Raymond Gilmour – IRA Supergrass Found Dead

29th  October 2016

Raymond Gilmour

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IRA supergrass Raymond Gilmour found dead at home in Kent

A former supergrass who infiltrated the IRA at the height of the Troubles in Northern Ireland has been found dead at his home in Kent.

Raymond Gilmour, from Londonderry, was found dead by his son, according to the Belfast Telegraph.

He became an RUC Special Branch informer when he was 17 and was the only witness in a trial of 35 IRA suspects that collapsed in 1984.

Ramond Gilmour lived under an assumed identity for more than 30 years.

It is understood that his death is not being treated as suspicious.

See BBC News for full story

See Belfast Telegraph for additional information

 

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Raymond Gilmour

Background & History

 

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Photographed Recently

Raymond Gilmour
Born 1959
Derry, Northern Ireland
Died 29 October 2016 (aged 56–57)
Kent
Occupation Police agent, author
Known for Successful infiltration of the INLA & Provisional IRA

Raymond Gilmour (1959-2016) was a former Irish National Liberation Army (INLA) and Provisional Irish Republican Army (IRA) volunteer who worked clandestinely from 1977 until 1982 for the Royal Ulster Constabulary (RUC) within those paramilitary organisations. His testimony was one of the main elements of the supergrass policy, which hoped to convict large numbers of paramilitaries.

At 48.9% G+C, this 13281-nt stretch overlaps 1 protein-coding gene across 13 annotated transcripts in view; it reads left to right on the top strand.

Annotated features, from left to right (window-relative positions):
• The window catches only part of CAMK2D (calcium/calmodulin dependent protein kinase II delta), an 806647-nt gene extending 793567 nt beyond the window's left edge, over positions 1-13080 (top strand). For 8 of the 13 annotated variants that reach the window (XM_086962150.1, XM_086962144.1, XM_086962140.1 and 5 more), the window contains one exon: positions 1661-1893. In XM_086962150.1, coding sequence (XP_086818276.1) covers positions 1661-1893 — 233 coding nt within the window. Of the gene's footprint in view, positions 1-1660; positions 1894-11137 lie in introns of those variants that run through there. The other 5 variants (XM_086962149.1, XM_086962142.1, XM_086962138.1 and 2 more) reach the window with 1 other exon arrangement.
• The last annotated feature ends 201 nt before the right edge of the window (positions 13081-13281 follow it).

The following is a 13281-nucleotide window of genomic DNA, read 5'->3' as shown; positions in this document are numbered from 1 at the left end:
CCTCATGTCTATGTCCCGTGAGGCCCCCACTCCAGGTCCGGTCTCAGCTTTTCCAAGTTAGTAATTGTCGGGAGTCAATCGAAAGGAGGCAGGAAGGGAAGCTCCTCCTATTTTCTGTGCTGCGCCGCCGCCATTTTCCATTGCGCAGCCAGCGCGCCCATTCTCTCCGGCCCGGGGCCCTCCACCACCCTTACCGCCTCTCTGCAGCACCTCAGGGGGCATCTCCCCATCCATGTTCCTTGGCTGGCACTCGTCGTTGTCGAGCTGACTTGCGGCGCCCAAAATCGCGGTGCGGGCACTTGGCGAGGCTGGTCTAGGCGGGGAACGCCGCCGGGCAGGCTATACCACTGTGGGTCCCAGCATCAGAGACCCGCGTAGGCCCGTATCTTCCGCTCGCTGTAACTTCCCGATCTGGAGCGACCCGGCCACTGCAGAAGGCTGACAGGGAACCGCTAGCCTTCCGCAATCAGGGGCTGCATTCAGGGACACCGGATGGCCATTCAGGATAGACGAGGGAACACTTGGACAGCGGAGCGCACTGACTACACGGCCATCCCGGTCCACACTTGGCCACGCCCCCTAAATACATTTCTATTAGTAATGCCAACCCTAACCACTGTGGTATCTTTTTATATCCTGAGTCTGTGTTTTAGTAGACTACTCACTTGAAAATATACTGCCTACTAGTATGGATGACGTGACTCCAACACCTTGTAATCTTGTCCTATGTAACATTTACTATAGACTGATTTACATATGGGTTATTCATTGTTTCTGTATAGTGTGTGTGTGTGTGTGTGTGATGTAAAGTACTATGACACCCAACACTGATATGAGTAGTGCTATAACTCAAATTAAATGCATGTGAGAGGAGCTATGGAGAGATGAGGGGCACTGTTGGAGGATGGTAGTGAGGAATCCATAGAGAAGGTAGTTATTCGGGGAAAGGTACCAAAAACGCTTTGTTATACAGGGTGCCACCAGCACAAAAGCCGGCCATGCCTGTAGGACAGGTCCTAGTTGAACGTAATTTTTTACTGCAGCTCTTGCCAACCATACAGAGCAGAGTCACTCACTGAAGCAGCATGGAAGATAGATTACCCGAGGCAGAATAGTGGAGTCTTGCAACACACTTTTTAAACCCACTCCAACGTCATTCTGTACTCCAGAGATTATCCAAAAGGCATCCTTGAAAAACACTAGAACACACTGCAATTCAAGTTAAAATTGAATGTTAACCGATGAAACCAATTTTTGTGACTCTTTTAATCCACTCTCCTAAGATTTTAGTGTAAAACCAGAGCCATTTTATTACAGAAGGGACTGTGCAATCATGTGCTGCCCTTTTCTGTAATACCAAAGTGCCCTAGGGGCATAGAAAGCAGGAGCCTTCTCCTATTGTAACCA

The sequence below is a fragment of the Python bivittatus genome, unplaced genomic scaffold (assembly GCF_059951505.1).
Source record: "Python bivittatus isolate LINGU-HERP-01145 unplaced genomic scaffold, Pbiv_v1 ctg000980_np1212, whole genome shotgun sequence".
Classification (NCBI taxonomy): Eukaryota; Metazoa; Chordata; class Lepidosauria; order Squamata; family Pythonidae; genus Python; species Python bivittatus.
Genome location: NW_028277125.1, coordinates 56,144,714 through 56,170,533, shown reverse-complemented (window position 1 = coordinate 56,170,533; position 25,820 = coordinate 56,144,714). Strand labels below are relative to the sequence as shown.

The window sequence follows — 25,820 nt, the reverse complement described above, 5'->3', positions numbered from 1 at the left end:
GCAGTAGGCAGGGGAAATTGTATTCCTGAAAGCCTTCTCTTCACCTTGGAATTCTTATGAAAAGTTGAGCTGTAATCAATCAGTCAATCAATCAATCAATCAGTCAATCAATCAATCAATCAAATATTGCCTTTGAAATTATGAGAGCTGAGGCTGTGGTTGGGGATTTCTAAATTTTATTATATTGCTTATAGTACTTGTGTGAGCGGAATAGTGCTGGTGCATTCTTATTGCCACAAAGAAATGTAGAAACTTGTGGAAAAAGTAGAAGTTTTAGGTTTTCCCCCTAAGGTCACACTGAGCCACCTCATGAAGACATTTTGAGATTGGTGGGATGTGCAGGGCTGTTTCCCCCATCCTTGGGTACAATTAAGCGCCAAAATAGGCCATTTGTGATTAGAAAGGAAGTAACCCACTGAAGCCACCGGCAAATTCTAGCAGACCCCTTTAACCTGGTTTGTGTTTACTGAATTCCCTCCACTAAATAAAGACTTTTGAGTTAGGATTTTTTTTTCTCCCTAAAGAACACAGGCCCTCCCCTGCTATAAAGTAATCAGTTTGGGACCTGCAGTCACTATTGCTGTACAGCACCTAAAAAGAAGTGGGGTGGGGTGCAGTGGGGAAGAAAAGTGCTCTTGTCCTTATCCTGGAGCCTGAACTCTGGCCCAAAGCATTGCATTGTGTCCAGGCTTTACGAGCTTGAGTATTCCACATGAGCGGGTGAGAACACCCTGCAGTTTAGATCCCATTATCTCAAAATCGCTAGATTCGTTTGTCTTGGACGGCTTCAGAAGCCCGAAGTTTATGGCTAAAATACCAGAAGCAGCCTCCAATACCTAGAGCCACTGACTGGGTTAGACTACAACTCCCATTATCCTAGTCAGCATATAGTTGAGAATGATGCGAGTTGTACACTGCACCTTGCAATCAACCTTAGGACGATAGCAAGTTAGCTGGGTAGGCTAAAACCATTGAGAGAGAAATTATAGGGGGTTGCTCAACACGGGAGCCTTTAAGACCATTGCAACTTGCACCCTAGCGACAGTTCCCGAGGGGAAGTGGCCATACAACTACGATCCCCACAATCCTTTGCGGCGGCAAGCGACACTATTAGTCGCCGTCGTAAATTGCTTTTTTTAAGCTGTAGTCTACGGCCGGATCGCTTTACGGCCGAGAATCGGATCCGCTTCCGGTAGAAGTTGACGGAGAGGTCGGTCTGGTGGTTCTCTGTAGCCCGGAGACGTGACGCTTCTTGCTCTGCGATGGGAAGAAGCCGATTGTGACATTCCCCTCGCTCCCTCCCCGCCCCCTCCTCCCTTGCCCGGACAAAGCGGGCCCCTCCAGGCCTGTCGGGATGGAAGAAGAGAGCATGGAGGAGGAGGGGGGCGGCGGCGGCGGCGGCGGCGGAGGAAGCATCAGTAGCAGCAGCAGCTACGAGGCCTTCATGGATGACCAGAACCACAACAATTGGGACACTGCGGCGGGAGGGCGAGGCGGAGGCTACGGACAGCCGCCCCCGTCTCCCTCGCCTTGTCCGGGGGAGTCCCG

Early life

He was born in 1959 into a working class Catholic, nationalist family in Creggan, Derry to Patrick and Brigid Gilmour. He was the youngest of eleven siblings and grew up as The Troubles began in Derry City in the early 1970s. A cousin, Hugh Gilmour, was shot dead by the British Army on Bloody Sunday, a seminal event in the development of the “Troubles” and a traumatic event witnessed by the 12-year-old Gilmour himself.

His parents were reportedly split over the issue of political violence. He described his father as an “armchair supporter” of the IRA, while his mother was reportedly fiercely opposed to their actions.

capture-kneecapping

 

Two of Gilmour’s brothers were kneecapped by the IRA for alleged anti-social behaviour.

He was also given a beating by British soldiers at age 13 for petty crime and they attempted to recruit him as an informer.Gilmour left school without sitting for his O Level exams and drifted into crime. When he was 16, he was again in trouble with the authorities, this time for armed robbery.

On remand in Crumlin Road Prison, he was severely beaten by IRA prisoners. It was at this point that he apparently agreed to become an undercover agent for British security forces.

INLA member

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Several months later, he joined the INLA. He chose the INLA over the IRA as a number of his friends were already in the organisation. Gilmour participated in, among other activities, a botched car hijacking in which a friend, Colm McNutt, also an INLA member, was shot dead by an undercover soldier. In 1978, after two years with the INLA as an RUC agent, he left on police instructions. He got married the same year and fathered the first of two children.

IRA career

BBC NI Spotlight: The Special Branch spy that infiltrated IRA & Sinn Féin.

After an interlude of several months, Gilmour was instructed by his RUC handler to join the IRA. He was offered £200 a week with bonuses for arrests and weapons finds.